Three Bangor research projects among top 20 contributing towards development

A farmer surveys his disease resistant pearl millet crop.A farmer surveys his disease resistant pearl millet crop.Research at Bangor University is having an impact on people’s lives around the globe.

No fewer than three research projects at the University have been included among the 20 most impressive examples of university research which contribute to development. They were selected from almost 7,000  reserch projects at UK universities.

Bangor University’s work on crop improvement  shows how UK research can make a global impact: this one project has increased food security for an estimated 3 million people.

This work by Professor John Witcombe of the University’s School of Environment, Natural Resources & Geography, has developed a disease-resistant variety of pearl millet, a staple crop for populations throughout Africa and South Asia. Every year   the disease, downy mildew causes extensive crop losses.  The new disease-resistant variety is now grown extensively in India – enabling more resilient farming systems and creating jobs for local women in the process. This is one of numerous new and improved crop varieties developed at Bangor University, with the participation of local farmers in Asia.

A researcher at Bangor’s School of Ocean Sciences is also a key member of a research partnership which is protecting local livelihoods in coastal parts of Kenya, by supporting mangrove forest conservation and restoration in the region. Poor communities Mangrove planting in Kenya.Mangrove planting in Kenya.rely heavily on the natural resources and ecosystem services that the mangroves provide. Dr Martin Skov of is one of three key academics in the UK whose collective research has helped local communities initiate the world’s first carbon trading project with a marine ecosystem; the mangroves. The community project (www.eafpes.org) brings $12-18,000 annually to people of Gazi Bay by trading certificates of the CO2 that is captured by the mangroves protected by them. Profits fund job generation and community projects, such as building new school wings and water supplies.  The project is now fully community run, and includes a variety of supporting activities.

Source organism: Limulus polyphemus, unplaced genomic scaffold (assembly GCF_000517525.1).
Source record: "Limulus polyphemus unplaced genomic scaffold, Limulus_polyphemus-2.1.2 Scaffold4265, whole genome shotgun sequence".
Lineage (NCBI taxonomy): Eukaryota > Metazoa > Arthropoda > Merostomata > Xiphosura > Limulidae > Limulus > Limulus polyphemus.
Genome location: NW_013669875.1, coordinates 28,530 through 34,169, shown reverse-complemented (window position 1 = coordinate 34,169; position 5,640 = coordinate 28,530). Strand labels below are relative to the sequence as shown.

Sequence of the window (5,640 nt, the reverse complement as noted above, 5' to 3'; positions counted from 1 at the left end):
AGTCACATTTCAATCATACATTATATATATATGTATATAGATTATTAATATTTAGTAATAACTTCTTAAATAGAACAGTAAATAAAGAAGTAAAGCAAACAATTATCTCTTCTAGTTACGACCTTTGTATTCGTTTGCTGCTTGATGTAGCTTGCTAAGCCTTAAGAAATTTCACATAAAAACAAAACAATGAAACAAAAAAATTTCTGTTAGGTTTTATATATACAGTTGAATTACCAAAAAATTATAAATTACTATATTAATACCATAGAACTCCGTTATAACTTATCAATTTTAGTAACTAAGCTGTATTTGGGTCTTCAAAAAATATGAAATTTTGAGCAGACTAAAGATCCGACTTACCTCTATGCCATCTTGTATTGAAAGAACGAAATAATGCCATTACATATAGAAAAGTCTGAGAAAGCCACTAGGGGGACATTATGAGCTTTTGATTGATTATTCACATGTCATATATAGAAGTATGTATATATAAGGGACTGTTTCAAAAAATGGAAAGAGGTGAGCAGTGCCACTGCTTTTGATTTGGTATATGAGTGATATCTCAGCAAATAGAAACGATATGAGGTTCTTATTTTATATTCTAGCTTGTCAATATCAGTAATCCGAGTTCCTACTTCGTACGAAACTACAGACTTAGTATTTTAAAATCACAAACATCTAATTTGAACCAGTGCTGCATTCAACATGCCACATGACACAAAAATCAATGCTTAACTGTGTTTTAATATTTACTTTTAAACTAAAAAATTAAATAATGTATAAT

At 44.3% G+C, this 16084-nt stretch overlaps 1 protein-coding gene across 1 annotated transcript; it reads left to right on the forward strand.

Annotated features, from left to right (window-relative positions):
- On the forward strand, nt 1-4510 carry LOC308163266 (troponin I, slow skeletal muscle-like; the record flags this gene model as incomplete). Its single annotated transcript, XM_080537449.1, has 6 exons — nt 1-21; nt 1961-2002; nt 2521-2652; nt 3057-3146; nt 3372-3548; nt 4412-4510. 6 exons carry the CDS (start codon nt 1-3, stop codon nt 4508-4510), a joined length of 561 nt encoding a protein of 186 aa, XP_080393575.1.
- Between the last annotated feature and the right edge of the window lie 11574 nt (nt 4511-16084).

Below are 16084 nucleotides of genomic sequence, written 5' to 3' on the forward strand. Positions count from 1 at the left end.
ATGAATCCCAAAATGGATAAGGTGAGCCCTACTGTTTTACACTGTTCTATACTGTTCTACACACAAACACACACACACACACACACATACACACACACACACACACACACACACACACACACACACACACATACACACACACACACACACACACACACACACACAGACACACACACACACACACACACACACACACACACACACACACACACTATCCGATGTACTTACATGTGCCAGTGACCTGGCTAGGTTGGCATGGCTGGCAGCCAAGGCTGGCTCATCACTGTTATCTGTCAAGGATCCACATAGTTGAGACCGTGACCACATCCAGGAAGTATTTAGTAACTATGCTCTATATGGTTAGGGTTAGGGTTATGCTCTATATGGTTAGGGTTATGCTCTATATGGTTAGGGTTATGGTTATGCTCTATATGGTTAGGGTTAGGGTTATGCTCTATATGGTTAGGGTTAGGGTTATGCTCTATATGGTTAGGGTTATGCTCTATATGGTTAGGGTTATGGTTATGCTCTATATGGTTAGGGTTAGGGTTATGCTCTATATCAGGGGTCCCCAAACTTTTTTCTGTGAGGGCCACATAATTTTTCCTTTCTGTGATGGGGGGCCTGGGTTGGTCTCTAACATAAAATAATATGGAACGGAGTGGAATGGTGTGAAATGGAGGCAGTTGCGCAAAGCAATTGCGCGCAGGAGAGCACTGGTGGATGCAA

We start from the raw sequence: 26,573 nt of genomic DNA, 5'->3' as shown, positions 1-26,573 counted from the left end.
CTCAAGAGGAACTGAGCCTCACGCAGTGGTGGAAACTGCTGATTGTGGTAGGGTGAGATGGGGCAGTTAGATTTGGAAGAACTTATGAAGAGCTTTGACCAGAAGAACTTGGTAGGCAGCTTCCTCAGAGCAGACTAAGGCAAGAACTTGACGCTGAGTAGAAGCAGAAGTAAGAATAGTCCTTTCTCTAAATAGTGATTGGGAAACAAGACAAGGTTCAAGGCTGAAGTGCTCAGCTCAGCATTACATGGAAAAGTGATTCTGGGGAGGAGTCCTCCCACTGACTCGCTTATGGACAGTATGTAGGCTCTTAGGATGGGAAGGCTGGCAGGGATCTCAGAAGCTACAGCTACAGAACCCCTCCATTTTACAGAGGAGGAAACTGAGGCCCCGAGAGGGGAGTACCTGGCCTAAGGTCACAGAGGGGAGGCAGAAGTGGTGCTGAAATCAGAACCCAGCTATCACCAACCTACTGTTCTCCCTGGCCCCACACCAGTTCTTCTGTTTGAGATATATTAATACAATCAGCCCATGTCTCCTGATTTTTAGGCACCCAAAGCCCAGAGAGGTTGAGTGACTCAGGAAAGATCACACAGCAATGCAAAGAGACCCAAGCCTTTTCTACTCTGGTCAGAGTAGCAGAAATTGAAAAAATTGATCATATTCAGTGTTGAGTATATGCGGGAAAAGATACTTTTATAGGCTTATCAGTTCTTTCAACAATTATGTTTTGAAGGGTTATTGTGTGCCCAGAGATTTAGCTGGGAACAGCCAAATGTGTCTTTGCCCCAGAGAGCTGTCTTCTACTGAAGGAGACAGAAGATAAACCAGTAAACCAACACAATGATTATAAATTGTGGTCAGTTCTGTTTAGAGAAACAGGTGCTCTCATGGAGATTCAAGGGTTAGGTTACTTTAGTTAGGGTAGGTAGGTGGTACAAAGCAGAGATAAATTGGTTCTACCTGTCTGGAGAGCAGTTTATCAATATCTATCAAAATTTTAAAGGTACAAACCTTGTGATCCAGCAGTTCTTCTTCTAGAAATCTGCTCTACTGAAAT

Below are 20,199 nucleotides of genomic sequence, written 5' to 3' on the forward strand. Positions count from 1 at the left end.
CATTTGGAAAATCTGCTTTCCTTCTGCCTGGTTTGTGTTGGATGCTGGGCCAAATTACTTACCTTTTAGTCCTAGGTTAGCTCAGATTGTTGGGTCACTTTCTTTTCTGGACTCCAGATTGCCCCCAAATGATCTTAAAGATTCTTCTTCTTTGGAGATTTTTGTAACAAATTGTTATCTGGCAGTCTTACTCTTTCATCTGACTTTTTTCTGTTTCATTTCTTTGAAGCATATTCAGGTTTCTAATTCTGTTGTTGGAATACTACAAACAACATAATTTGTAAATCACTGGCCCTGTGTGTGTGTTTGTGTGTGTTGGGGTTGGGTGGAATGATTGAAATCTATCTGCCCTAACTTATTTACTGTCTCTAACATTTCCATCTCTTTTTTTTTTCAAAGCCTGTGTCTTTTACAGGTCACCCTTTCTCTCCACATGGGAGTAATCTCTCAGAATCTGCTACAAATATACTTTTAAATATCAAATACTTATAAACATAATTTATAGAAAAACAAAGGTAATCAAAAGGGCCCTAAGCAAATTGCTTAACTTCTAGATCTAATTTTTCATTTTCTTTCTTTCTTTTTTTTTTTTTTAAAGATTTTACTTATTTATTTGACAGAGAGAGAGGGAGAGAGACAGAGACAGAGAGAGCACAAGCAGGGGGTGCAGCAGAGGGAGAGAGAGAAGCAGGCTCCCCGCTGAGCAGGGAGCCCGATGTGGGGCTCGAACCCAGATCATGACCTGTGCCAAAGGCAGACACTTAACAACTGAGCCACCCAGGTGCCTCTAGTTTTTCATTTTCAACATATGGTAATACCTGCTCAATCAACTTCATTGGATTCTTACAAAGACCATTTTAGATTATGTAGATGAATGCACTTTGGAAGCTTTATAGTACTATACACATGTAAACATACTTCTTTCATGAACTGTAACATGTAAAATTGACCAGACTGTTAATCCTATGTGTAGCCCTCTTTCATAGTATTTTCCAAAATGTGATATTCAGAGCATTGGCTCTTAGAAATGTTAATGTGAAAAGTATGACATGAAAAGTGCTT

Dr John Turner, also of the School of Ocean Sciences has been closely involved with developing and surveying the world’s biggest marine reserve to support the biodiversity and people of the Indian Ocean. The coral reefs and islands of the Chagos Archipelago in the central Indian Ocean are a British Overseas Territory. They are the UK’s most biodiverse marine environment.  The uninhabited Chagos reefs have been little, if ever, affected by human activity. The archipelago boasts the cleanest seawaters ever tested and a high degree of biological richness, biomass and productivity. Using Chagos as a reference site is providing a strong foundation for the restoration and management of other damaged reefs. 


Surveying a reef in the Indian OceanSurveying a reef in the Indian Ocean.

Prof David Shepherd, Deputy Vice Chancellor, and responsible for research at the University commented: “Our aim is that our research should have global impact and should make a difference in people’s lives. These are a great examples of the many ways that research carried out by our academics is having a major impact on the economy and the lives of people around the world.”

Publication date: 9 October 2015